The Biden White House is banning senior administration officials from traveling to international energy conferences promoting fuels such as oil, natural gas, and coal. Senior officials must also obtain permission from the White House National Security Council before attending any global energy event.
The ban implies that, on energy or anything else, the federal government always knows best. For all but the willfully blind, it doesn’t. The travel ban effectively proclaims the administration’s views on energy as beyond criticism. They aren’t.
There is a wide body of work on energy, global warming, and such. Science is never “settled,” and the debate is ongoing. If they are to serve the best interests of the people, senior officials need to be familiar with all views on the topic. Travel bans won’t get that done, and they’ve been tried before.
California’s Failed Travel Ban
California’s Assembly Bill 1887 prohibited state-funded travel to any state that has “enacted a law that discriminates on the basis of sexual orientation, gender identify, or gender expression” and so forth. This “discrimination” could be something as simple as restricting biological males from using women’s bathrooms.
AB-1887 banned travel to Alabama, Arizona, Arkansas, Florida, Georgia, Idaho, Indiana, Iowa, Kansas, Kentucky, Louisiana, Mississippi, Montana, North Carolina, North Dakota, Ohio, Oklahoma, South Carolina, South Dakota, Tennessee, Texas, Utah, West Virginia, Wyoming. That comes to 23 states, nearly half the country.
That creates a problem if the state-funded University of California football team should play Ohio State, but there’s more to it. As with climate and energy, LGBTQ issues are a matter of debate.
“Homosexuality and transgenderism are two utterly different phenomena,” explains Bruce Bawer, author of A Place at the Table: The Gay Individual in American Society. According to Bawer, “Gay rights was reformist,” but the transgender movement is “a revolution against reality itself.”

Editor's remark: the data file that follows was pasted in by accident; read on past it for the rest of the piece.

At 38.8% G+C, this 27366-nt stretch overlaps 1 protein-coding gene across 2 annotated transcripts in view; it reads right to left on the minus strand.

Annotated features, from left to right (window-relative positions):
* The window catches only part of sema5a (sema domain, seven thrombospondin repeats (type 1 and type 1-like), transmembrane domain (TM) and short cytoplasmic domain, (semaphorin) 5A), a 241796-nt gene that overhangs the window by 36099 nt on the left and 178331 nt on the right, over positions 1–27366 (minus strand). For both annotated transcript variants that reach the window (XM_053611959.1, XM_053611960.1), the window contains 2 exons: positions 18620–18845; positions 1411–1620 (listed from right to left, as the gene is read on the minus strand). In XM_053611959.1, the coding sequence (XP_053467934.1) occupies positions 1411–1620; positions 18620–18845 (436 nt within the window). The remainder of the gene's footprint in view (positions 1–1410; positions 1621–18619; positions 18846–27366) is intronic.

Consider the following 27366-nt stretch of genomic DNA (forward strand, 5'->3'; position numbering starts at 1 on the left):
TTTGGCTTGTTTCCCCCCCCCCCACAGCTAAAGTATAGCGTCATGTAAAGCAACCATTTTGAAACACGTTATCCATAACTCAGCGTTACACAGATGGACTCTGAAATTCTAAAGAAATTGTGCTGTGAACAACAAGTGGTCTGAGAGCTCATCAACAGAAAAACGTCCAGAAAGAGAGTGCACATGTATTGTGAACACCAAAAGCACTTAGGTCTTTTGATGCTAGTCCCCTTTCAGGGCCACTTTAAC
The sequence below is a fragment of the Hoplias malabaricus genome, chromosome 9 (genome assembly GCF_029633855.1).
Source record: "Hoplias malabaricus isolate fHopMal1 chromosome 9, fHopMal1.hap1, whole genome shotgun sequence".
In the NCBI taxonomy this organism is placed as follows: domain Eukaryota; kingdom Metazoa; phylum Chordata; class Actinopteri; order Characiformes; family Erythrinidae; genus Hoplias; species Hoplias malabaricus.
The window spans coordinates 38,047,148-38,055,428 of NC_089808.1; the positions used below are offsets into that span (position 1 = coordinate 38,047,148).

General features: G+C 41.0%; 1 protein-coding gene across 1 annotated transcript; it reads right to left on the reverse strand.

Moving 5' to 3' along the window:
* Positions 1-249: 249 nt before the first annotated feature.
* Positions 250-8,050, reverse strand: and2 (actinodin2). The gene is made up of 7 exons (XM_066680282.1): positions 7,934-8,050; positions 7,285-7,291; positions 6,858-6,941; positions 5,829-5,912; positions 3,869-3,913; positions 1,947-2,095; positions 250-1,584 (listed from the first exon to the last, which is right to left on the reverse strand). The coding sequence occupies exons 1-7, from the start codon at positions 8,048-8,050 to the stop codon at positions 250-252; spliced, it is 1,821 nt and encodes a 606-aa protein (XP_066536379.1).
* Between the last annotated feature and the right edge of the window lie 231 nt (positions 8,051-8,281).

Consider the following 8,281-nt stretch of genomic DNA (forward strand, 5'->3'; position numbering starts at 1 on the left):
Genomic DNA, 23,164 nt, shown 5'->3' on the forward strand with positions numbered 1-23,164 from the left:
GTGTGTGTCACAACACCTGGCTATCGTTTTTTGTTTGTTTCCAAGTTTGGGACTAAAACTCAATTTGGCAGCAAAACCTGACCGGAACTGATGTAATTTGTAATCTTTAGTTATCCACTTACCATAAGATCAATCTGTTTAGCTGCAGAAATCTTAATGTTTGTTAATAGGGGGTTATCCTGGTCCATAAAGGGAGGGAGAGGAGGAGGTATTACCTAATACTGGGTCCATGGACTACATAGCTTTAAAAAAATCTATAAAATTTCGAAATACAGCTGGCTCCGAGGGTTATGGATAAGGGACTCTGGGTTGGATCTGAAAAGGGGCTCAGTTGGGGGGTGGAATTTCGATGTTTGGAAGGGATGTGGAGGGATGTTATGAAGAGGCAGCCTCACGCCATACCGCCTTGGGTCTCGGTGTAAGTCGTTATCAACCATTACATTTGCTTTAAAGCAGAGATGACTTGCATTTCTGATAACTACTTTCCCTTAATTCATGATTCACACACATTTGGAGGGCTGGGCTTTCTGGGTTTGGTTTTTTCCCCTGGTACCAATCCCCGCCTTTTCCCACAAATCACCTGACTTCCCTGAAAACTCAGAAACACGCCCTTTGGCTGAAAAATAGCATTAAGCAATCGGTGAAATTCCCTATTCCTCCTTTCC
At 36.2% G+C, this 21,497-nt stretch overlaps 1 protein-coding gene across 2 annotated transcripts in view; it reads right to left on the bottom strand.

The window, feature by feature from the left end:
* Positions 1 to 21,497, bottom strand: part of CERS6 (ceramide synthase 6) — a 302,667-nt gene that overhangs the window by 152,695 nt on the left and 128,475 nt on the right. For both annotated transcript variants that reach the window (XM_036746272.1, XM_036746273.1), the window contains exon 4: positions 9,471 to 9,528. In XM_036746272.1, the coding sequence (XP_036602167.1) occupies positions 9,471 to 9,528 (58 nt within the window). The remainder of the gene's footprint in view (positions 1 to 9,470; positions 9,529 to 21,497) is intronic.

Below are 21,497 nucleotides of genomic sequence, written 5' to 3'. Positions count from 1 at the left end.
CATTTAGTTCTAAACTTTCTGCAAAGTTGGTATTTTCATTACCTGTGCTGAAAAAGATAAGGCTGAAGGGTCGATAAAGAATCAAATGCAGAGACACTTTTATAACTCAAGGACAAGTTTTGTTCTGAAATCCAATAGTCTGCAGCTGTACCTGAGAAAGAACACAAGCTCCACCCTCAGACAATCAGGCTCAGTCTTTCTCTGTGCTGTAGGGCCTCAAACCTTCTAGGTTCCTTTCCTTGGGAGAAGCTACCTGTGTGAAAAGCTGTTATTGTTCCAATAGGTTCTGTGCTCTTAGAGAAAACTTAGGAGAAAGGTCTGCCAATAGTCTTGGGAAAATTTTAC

LGBTQ is essentially a construct that ramps up conflict between people based on their perception of reality. AB 1887 upheld and enforced the construct, but Gov. Newsom had a change of heart. In September, the governor signed Senate Bill 447, which effectively repeals AB-1887.
“In the face of a rising tide of anti-LGBTQ+ hate,” Gov. Newsom said, “this measure helps California’s message of acceptance, equality, and hope reach the places where it is most needed.” The reversal could also have something to do with Gov. Newsom’s presidential aspirations. Whatever the case, travel bans are impractical, counterproductive, and contrary to America’s basic freedoms.
Many Californians, weary of high taxes, rising crime, and homeless squalor, are using their freedom to move to other states. As the California Globe reports, between 2020 and 2023, the Golden State lost nearly 700,000 residents. The top inbound states, in order of preference, are Arizona, South Carolina, Tennessee, North Carolina, and Texas, all states previously on California’s travel ban.
Bay Area Assemblyman Rob Bonta, now Gov. Newsom’s attorney general, wanted to punish those who leave the state. In 2019, Bonta authored AB-2088, which aimed to tax former Californians 90 percent of their in-state levy in the first year after they left the state and 80 percent in the second year, phasing out over a decade.
Bonta, a Yale law alum, believed this money grab was legal. His “wealth tax” bill failed to advance, but Californians still have reason to leave California, a high-tax state with a highly volatile tax system.
The Biden White House now implements California-style travel restrictions, even after the Golden State has abandoned them. Maybe the Delaware Democrat will follow Gov. Newsom’s lead and change his mind as November 2024 approaches.
This article was also published in The American Spectator